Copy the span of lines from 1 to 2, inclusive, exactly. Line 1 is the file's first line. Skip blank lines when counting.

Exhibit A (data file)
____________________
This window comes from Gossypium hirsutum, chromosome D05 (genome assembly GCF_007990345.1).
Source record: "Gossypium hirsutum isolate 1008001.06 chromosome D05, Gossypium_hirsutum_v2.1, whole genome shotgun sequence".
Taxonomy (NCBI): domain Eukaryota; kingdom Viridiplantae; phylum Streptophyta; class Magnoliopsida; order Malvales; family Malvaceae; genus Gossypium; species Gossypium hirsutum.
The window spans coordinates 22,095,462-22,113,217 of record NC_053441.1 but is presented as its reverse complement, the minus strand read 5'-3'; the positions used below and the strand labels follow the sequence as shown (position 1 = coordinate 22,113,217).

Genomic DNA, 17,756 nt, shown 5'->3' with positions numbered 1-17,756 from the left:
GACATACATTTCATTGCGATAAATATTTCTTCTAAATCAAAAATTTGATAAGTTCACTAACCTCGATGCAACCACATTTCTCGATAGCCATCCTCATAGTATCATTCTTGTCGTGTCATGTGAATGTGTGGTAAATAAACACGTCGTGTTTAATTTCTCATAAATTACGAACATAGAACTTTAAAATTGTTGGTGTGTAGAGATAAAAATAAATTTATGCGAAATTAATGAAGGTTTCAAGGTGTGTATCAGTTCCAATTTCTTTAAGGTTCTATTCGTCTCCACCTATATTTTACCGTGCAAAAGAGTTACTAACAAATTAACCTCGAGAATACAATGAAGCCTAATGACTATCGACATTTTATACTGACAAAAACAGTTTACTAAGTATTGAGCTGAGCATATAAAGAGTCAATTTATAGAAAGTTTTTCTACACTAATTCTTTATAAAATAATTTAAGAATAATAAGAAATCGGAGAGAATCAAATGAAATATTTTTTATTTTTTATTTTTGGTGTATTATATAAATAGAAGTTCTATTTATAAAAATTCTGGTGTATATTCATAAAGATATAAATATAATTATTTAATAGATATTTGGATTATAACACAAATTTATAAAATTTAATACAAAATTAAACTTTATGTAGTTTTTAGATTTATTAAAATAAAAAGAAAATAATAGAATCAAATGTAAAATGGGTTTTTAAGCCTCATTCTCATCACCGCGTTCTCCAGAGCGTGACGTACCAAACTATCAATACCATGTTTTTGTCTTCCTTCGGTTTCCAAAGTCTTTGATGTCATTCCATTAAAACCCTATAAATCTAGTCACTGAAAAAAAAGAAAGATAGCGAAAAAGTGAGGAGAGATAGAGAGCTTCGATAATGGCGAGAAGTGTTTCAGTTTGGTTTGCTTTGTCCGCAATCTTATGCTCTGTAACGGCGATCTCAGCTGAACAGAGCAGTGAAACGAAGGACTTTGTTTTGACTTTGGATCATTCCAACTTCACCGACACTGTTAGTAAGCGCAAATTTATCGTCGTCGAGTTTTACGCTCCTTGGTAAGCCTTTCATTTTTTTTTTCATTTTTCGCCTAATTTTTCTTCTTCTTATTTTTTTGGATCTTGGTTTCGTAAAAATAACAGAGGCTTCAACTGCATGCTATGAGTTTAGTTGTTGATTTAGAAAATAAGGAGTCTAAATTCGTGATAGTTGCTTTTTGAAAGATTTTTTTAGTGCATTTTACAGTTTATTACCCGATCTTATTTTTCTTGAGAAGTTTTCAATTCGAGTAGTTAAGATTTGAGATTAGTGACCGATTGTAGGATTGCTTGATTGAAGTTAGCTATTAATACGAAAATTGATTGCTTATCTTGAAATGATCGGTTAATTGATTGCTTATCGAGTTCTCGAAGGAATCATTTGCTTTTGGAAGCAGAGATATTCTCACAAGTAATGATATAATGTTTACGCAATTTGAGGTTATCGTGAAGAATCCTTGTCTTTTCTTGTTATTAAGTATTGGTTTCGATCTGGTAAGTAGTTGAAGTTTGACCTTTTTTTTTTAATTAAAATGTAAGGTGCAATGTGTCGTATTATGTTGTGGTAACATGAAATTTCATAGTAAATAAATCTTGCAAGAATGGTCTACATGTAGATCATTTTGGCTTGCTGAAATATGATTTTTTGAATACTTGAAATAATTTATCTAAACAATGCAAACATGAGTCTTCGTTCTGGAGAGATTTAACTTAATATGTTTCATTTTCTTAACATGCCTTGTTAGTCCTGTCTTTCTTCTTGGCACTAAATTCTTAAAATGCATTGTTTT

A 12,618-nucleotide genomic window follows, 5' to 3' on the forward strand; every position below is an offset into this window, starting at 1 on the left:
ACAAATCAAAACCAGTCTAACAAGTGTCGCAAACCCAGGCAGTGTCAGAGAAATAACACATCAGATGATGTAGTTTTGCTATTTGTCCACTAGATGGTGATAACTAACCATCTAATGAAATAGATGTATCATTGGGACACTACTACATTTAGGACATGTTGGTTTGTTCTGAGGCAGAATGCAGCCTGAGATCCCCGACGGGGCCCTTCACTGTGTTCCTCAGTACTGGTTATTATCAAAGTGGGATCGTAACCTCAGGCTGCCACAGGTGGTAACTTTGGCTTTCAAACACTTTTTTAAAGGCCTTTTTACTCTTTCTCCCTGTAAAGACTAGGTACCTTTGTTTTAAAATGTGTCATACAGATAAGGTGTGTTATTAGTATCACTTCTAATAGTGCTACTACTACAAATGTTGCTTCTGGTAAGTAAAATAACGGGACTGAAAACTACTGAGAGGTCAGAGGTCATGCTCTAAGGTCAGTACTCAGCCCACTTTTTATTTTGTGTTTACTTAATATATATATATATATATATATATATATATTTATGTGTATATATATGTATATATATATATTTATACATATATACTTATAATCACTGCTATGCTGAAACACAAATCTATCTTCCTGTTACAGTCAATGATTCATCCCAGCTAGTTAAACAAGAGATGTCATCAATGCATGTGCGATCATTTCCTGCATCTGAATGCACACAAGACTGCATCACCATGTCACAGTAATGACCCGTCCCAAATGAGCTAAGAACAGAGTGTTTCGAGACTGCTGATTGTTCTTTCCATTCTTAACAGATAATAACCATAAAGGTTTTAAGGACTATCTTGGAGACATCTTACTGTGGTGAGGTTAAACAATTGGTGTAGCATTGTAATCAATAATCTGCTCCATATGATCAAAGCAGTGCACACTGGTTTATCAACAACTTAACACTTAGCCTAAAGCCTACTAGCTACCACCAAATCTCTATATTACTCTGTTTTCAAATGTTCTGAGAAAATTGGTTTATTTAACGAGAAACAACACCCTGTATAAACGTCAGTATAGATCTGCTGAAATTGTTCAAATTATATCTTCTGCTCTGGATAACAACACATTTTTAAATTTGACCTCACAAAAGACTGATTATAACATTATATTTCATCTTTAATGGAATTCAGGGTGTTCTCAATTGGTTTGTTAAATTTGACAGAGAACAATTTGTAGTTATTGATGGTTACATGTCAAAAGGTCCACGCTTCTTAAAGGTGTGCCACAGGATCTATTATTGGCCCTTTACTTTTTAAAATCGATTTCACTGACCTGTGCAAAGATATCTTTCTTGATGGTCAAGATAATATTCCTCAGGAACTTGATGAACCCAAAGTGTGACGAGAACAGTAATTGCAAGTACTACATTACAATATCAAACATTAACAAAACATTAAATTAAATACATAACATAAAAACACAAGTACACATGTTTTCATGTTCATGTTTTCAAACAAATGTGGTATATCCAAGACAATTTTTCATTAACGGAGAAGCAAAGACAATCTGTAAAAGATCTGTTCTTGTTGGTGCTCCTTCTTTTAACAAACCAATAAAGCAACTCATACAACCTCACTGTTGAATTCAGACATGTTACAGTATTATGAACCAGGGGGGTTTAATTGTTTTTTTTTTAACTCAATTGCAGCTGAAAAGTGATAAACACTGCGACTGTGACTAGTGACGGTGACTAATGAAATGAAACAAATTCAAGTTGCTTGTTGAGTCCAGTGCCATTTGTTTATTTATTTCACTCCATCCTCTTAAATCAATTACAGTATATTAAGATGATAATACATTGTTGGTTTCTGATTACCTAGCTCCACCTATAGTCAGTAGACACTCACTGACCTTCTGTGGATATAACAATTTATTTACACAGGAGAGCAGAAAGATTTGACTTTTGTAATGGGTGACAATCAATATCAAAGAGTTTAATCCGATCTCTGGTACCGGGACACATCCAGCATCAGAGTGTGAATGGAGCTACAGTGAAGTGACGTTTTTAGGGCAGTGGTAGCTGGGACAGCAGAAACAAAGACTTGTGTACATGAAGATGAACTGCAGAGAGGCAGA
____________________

This window comes from Gossypium hirsutum, chromosome D05 (genome assembly GCF_007990345.1).
Source record: "Gossypium hirsutum isolate 1008001.06 chromosome D05, Gossypium_hirsutum_v2.1, whole genome shotgun sequence".